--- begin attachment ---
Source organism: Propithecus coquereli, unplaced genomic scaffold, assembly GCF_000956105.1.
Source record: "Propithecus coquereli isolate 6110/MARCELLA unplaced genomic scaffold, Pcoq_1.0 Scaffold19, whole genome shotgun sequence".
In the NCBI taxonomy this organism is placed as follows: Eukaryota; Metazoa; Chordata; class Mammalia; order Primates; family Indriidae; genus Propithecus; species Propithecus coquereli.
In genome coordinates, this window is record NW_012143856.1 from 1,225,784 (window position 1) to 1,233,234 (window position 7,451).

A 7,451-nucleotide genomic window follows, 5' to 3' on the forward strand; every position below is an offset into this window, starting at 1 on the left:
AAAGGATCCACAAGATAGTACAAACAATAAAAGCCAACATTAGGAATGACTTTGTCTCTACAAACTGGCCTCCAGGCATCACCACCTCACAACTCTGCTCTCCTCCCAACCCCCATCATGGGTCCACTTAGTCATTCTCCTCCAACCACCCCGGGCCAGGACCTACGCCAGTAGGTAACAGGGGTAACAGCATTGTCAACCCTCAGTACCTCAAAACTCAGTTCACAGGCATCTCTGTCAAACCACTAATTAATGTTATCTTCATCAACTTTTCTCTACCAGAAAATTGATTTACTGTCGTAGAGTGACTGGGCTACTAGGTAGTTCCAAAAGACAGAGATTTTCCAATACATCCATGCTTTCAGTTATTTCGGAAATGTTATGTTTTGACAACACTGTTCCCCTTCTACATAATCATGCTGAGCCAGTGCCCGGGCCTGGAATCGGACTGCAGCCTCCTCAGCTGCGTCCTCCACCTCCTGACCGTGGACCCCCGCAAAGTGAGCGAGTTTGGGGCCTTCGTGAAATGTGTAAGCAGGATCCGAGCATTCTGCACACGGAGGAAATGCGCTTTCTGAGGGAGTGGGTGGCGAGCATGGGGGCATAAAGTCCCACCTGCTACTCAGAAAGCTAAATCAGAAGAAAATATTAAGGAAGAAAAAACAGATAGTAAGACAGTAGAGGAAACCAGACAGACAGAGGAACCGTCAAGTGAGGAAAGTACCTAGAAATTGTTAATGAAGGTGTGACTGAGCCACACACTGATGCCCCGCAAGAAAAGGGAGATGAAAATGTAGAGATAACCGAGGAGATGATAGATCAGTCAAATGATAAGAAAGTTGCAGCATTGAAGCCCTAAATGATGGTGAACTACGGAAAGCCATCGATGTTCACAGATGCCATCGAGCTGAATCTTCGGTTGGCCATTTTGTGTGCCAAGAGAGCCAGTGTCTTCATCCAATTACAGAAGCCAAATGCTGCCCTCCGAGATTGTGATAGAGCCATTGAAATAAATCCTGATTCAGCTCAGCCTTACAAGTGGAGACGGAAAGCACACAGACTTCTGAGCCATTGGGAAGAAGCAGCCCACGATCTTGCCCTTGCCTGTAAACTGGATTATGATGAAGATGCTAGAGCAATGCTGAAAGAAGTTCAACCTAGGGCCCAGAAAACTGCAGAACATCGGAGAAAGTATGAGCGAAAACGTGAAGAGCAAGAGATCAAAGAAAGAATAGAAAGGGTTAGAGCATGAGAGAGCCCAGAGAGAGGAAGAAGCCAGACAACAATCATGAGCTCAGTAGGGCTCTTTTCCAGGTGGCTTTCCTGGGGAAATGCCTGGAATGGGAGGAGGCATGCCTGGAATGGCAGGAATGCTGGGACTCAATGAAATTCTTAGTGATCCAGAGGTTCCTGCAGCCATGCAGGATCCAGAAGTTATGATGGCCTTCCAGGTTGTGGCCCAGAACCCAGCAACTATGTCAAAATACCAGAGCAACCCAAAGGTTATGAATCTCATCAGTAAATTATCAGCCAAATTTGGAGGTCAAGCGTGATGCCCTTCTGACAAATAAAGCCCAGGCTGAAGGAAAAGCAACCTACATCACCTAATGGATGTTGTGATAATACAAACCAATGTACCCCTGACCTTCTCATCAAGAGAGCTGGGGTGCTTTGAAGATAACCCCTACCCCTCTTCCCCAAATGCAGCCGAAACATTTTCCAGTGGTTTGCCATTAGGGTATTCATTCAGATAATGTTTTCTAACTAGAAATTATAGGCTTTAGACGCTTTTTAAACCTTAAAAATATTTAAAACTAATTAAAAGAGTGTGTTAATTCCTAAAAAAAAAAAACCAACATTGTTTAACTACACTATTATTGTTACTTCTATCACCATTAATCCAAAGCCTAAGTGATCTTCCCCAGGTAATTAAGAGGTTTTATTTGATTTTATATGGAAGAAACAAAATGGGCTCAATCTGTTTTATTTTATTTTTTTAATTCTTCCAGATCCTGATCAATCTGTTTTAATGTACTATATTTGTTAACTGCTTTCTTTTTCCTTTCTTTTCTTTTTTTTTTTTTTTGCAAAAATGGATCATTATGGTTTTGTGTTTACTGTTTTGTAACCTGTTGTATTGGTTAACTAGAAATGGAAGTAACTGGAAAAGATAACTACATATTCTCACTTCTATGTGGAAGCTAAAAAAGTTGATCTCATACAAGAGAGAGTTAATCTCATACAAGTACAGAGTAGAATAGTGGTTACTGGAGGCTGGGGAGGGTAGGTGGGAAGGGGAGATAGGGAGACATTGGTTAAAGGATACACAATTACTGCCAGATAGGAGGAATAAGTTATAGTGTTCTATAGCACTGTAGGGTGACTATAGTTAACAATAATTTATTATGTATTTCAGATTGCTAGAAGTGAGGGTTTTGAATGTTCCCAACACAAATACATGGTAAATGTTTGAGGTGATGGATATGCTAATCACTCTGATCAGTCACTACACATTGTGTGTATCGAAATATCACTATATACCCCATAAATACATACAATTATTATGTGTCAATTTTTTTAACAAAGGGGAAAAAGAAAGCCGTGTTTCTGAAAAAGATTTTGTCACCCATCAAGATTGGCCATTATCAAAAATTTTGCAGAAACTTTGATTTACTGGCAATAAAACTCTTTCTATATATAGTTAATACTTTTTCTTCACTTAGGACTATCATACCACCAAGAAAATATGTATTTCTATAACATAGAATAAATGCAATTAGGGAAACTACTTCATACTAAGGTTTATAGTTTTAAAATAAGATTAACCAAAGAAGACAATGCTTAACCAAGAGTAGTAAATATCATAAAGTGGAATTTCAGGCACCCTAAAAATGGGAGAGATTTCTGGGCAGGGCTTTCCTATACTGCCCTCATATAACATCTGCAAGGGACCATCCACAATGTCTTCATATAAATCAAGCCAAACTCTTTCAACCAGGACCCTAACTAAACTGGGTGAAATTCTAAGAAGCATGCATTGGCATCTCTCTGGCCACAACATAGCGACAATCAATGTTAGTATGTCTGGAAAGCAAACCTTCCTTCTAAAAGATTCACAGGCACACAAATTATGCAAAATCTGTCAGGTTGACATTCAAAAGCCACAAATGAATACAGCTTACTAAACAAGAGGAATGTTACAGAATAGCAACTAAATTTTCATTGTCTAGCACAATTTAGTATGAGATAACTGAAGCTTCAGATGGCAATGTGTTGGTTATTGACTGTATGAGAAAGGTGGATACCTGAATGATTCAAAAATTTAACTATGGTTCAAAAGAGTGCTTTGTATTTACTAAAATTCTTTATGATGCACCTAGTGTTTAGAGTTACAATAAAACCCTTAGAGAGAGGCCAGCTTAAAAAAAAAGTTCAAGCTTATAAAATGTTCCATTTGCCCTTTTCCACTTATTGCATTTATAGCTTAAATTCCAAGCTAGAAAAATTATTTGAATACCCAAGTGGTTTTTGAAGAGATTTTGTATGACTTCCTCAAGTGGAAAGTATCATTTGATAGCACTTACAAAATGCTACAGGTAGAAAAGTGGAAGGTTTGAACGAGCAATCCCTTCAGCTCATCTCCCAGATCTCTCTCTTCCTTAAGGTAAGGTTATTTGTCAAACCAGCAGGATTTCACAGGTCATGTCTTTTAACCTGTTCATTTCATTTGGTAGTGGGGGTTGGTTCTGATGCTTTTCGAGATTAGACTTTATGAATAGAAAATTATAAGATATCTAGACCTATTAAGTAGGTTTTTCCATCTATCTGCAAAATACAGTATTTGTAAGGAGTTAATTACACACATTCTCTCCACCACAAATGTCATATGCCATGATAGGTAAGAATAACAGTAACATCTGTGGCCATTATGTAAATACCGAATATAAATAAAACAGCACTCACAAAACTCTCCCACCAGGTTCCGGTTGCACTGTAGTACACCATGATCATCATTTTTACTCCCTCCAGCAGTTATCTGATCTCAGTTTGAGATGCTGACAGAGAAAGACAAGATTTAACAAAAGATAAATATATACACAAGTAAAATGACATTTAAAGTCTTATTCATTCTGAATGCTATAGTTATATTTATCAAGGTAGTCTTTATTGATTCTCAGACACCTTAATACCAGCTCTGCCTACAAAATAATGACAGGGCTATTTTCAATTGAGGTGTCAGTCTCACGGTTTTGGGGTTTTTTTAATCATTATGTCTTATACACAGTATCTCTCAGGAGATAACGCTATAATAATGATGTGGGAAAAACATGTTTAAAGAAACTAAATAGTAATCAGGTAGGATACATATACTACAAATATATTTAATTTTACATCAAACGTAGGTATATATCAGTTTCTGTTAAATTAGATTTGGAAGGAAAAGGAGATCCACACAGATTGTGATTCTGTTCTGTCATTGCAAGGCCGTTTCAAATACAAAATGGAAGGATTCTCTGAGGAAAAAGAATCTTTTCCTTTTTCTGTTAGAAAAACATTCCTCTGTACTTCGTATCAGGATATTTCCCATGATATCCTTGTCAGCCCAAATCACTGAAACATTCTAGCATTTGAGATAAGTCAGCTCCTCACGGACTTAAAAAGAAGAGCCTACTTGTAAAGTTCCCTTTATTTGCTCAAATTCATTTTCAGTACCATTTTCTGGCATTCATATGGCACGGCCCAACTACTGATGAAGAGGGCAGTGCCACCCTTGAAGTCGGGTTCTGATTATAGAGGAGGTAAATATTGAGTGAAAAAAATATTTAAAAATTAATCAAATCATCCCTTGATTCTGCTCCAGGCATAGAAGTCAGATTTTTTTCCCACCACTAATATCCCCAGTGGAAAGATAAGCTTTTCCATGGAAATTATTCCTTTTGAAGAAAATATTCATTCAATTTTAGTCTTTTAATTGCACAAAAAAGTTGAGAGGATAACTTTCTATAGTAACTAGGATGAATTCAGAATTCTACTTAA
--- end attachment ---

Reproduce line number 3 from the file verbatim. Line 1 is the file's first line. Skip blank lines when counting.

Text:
In the NCBI taxonomy this organism is placed as follows: Eukaryota; Metazoa; Chordata; class Mammalia; order Primates; family Indriidae; genus Propithecus; species Propithecus coquereli.